World / Politics

Moscow firms up foothold in Afghanistan, Taliban ties as U.S. eyes exit


Decades after the Soviet Union’s disastrous venture into Afghanistan, Russia is emerging as a major player in the region, with ties to the Taliban and Afghan politicians as U.S. troops withdraw from the country.

Moscow brought together the Taliban and powerful Afghan politicians for two days of talks Tuesday and Wednesday — the insurgents’ most significant engagement with Afghan leaders in recent memory.

Former President Hamid Karzai and other leaders shared prayers and meals with the Taliban while discussing the future of the conflict-riven country at a hotel that belongs to the Kremlin.

“This is a turning point,” said Andrei Serenko, an expert at the Russian Center for Contemporary Afghan Studies. “From reacting to other players’ initiatives, Russia has switched to generating its own initiatives in the region.”

Washington’s decision to draw down troops from Afghanistan in a bid to extricate itself from the nearly 18-year war could become both a boon and bane for Russia, analysts say. On the one hand, Moscow will burnish its credentials as a major player and mediator in the region; on the other hand, the U.S. withdrawal will increase the risks of instability and violence in Central Asia, which lies in Moscow’s sphere of influence.

“Russia is returning to Afghanistan, using it as a platform for confrontation with the United States,” said independent expert Arkady Dubnov.

Dubnov added that Russia is vitally interested in seeing stability and security in the impoverished country’s northern provinces. He said Moscow would not send troops to the country, given the Soviet Union’s painful experience in Afghanistan, but could provide other forms of assistance. “If there’s a request from the leadership, money and arms supplies cannot be ruled out,” Dubnov added.

The Soviet Union’s 1979-1989 invasion of Afghanistan has deeply scarred the nation. The 10-year conflict, which saw Moscow intervene in support of the Afghan communist government, claimed the lives of more than 14,000 Soviet troops and is seen in Russia as a huge foreign policy blunder.

“A more involved role for Moscow has surprised many, mostly due to Russia’s bloody history in Afghanistan,” said The Soufan Center, a nonprofit security analysis group.

Despite the presence of U.S. troops and support for the government of President Ashraf Ghani, Washington may find itself marginalized in the country as regional powers like Russia come to the center stage, the group said.

While Moscow has sought to distance itself from the conference, calling it an initiative of the Afghan diasporas, few doubt the Kremlin’s deep involvement.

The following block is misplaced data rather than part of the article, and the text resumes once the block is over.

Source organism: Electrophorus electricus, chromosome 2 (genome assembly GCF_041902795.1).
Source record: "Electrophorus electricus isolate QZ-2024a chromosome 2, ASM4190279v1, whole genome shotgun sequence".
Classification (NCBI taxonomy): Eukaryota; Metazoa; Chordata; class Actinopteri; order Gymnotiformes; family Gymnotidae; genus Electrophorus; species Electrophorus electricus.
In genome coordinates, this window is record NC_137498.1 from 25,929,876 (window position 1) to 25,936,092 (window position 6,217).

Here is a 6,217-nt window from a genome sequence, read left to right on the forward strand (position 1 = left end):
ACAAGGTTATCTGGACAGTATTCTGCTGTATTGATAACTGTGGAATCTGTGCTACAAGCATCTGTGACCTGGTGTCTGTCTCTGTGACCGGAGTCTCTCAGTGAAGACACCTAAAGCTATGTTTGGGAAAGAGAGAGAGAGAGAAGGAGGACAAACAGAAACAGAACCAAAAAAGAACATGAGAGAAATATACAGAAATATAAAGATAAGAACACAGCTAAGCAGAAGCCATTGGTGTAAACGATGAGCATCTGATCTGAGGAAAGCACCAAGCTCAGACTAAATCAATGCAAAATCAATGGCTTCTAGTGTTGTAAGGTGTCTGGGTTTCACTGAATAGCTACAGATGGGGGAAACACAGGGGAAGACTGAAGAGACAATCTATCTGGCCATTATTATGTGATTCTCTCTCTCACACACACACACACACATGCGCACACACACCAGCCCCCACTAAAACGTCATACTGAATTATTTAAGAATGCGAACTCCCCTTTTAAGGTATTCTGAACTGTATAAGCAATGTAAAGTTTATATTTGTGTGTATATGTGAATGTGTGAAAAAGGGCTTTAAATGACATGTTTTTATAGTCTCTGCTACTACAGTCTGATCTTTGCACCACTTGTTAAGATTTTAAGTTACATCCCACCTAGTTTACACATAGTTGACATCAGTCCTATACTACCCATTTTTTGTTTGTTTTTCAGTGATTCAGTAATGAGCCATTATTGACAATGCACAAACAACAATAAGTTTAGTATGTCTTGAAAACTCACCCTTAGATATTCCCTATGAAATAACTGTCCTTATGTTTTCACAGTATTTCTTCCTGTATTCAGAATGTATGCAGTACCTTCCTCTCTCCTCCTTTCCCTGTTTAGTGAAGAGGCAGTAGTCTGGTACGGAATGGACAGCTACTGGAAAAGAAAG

Representatives of the Kabul government were not present at the conference. Instead, the Taliban, who ruled Afghanistan under a ruthless interpretation of Shariah law between 1996 and 2001, sat down for talks with Ghani’s rivals, including Mohammad Haneef Atmar, as the country prepares to hold presidential elections in July.

“Moscow does not believe in Ghani’s future,” said Serenko of the Center for Contemporary Afghan Studies, suggesting Russia is backing Atmar ahead of the polls.

Serenko also said Moscow used this week’s conference to legitimize its long-held ties with the Taliban, which Russia still designates as a terrorist group. “For the past 10 years, Russia has been romantically involved with the Taliban. Now this romance has been made public,” Serenko said. “Today the Taliban, who only respect force, and Russians speak the same language.”

The Moscow meeting came a week after the insurgents held peace talks with American negotiators in Doha, where Ghani was again not invited to the table.

Ghani’s allies in Washington insist Afghans should lead the peace process, and ostensibly the push by the U.S. to engage the Taliban has been aimed at convincing them to negotiate with Kabul.

The Russian government also held a meeting on Afghanistan in November.

Some frown upon Russia’s involvement.

“By getting the Afghan opposition to talk to the Taliban, Moscow risks fracturing an already-fragile yet fledgling peace process-and provoking a fresh crisis within an Afghan government already riven by deep divisions,” said Michael Kugelman, an analyst at the Wilson Center in Washington.

But organizers of the Moscow conference said Russia’s perceived neutrality during Washington’s war in Afghanistan make the country well-suited for the mediation.

“During the past 18 years, Russia has proved that it supported neither side in the conflict,” said Ghulam Mohammad Jalal, one of the conference’s organizers. “That is why it has earned in Afghan society the status of a neutral country with a neutral position.”